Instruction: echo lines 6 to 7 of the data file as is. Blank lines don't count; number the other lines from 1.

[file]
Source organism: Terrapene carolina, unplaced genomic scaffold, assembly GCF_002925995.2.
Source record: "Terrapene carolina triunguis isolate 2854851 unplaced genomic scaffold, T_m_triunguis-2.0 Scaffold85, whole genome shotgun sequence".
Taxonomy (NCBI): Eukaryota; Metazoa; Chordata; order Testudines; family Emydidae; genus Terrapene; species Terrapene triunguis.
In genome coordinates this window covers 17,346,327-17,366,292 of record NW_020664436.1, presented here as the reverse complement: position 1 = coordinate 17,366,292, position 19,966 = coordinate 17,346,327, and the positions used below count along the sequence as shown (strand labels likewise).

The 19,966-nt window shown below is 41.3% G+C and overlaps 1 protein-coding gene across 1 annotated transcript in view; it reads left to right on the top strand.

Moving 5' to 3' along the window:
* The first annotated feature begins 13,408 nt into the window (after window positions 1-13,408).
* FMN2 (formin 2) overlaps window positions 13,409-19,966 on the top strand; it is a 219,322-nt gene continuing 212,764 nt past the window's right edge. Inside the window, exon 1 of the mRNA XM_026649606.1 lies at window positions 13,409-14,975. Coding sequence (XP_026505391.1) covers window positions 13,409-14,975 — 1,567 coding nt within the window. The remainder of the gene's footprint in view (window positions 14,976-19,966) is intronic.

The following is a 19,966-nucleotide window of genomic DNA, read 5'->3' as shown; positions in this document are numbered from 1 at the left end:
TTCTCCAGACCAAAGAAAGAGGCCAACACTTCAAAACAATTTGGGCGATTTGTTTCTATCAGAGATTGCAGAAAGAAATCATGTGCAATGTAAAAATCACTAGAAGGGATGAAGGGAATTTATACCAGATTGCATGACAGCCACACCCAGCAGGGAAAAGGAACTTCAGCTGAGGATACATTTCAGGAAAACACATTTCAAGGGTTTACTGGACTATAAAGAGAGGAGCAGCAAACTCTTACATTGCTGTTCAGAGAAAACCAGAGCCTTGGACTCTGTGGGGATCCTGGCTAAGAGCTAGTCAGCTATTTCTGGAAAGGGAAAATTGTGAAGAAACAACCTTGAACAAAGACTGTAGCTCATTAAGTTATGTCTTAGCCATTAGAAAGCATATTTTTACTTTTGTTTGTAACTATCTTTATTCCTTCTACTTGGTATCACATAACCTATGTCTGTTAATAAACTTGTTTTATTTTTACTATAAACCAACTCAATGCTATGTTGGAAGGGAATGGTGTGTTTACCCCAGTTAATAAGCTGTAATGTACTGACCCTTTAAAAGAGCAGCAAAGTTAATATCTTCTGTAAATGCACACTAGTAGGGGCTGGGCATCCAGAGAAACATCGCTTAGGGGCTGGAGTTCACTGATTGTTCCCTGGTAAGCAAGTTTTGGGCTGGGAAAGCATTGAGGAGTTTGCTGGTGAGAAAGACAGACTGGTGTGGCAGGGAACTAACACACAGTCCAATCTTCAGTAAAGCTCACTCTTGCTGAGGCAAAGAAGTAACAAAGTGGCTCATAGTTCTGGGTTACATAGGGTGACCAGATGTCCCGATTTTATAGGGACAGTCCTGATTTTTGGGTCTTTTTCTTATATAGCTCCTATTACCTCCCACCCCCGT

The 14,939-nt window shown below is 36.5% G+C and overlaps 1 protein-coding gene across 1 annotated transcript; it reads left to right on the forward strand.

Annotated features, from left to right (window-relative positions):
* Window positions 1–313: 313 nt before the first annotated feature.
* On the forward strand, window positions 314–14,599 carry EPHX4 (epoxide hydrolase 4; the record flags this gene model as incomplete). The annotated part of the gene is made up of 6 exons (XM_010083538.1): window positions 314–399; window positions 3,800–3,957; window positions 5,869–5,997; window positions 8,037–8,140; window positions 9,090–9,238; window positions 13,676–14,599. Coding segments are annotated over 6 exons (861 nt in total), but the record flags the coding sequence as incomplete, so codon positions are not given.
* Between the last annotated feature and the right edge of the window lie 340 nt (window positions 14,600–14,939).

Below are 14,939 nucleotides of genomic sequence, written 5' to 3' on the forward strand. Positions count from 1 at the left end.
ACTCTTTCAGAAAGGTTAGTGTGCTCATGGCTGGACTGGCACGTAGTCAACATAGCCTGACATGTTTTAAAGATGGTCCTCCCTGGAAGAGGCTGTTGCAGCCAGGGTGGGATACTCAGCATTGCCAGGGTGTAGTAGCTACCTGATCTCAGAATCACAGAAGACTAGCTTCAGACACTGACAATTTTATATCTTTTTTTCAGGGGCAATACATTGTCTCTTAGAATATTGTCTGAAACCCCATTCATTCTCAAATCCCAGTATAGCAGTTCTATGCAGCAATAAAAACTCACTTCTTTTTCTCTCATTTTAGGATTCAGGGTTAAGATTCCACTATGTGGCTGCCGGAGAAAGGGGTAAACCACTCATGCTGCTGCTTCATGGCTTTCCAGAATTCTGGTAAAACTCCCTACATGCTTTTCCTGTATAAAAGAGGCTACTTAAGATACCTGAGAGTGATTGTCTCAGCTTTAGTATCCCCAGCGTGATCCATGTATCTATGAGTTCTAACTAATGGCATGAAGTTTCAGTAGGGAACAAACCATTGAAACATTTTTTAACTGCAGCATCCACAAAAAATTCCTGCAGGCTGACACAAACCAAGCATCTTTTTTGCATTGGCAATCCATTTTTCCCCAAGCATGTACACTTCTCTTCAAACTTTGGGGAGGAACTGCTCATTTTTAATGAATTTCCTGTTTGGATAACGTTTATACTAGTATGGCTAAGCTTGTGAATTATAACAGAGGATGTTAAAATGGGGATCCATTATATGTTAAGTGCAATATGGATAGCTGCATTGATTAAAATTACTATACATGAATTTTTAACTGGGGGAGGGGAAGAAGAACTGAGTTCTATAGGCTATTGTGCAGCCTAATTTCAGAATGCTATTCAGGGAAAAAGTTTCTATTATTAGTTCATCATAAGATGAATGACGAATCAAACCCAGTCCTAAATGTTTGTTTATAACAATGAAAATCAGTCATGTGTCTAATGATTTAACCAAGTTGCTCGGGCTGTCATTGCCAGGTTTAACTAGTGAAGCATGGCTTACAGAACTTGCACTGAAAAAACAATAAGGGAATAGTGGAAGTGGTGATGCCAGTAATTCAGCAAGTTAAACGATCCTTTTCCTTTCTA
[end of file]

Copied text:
Moving 5' to 3' along the window:
* The first annotated feature begins 13,408 nt into the window (after window positions 1-13,408).